Thinking about how Scottish fiddlers handled their instruments in the days before the shoulder support and chin rest I remembered that wonderful book(let) produced a decade or so by the Rutland Press, Edinburgh: Elegance & Entertainment in the New Town of Edinburgh. The Harden Drawings. With and essay by Iain Gordon Brown. (Edinburgh, 1995). This little book, along with Memoirs of a Highland lady; the autobiography of Elizabeth Grant of Rothiemurchus, is invaluable in illustrating popular upper-class music practice in Edinburgh, Scotland and elsewhere in the first decades of the nineteenth century. The Harden drawings capture violin, flute and keyboard music sessions including some great depictions of fiddlers playing “off the shoulder”:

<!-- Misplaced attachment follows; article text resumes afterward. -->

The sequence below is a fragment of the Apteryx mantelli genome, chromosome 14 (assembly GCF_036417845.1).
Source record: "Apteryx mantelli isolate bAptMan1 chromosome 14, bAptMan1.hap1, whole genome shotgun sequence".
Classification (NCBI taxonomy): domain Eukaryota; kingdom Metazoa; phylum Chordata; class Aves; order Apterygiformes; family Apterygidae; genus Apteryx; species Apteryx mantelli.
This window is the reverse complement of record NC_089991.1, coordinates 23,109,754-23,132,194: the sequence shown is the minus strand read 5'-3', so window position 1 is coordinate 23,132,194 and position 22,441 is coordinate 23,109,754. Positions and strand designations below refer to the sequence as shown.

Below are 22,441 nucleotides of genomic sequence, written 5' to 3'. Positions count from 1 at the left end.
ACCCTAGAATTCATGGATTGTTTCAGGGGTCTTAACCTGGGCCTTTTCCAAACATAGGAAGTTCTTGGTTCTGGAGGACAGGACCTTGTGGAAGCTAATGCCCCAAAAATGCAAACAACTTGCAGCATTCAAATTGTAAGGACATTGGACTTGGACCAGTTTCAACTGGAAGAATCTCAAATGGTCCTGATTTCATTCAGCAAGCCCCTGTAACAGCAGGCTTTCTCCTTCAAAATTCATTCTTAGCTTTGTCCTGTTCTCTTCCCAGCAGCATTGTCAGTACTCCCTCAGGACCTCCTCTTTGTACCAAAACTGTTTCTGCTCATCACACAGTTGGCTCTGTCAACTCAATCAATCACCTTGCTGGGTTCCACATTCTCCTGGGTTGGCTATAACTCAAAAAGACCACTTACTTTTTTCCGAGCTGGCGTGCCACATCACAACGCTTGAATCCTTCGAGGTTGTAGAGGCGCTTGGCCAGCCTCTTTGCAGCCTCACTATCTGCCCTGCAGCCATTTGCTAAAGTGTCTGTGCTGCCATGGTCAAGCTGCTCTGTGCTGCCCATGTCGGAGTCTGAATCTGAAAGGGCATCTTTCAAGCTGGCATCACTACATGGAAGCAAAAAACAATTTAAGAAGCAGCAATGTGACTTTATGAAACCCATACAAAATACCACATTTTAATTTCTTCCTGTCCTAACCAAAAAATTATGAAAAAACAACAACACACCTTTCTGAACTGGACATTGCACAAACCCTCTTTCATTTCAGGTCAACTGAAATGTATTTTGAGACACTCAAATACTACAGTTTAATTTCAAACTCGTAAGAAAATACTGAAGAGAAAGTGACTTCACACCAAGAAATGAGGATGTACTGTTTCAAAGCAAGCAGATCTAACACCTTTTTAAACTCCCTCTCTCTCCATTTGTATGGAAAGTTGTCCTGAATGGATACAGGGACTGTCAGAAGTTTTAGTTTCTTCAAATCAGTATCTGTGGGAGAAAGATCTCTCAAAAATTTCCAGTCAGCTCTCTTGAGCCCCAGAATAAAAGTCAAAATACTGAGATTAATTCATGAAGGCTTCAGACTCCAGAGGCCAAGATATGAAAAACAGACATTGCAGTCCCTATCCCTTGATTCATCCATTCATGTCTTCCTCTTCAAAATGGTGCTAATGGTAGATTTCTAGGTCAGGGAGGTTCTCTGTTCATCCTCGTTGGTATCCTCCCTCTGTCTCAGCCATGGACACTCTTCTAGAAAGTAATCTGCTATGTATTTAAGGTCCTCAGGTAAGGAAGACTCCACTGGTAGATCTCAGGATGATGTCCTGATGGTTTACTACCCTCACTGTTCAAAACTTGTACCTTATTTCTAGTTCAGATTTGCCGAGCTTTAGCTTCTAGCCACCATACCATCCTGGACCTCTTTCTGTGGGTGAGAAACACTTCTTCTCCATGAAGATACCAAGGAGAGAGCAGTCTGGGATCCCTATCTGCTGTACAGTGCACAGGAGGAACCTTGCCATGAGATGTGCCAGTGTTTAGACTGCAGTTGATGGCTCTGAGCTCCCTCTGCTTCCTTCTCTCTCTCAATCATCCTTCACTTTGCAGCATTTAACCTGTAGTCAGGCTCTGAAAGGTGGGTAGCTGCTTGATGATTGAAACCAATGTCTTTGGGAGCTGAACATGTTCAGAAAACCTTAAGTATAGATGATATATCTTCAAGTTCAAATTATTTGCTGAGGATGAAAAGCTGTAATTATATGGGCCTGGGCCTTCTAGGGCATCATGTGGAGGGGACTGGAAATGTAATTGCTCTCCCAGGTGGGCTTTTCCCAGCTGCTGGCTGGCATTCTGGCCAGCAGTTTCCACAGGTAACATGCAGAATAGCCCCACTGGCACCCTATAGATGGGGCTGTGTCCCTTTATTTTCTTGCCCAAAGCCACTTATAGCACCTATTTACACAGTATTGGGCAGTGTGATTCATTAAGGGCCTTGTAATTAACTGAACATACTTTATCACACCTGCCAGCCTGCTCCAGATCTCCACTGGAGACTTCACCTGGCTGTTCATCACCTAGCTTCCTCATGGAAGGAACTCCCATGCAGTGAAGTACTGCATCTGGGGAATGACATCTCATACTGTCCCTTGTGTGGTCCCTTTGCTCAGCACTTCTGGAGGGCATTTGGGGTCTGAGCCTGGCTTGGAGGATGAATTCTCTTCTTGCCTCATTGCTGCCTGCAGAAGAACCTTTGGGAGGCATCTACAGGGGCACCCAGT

An accordion and fiddle /
fit nimbly together their different natures /
with such bouncing wit it makes small /
the darkenss outside that goes straight up /
for ever and ever.
- Norman MacCaig 1978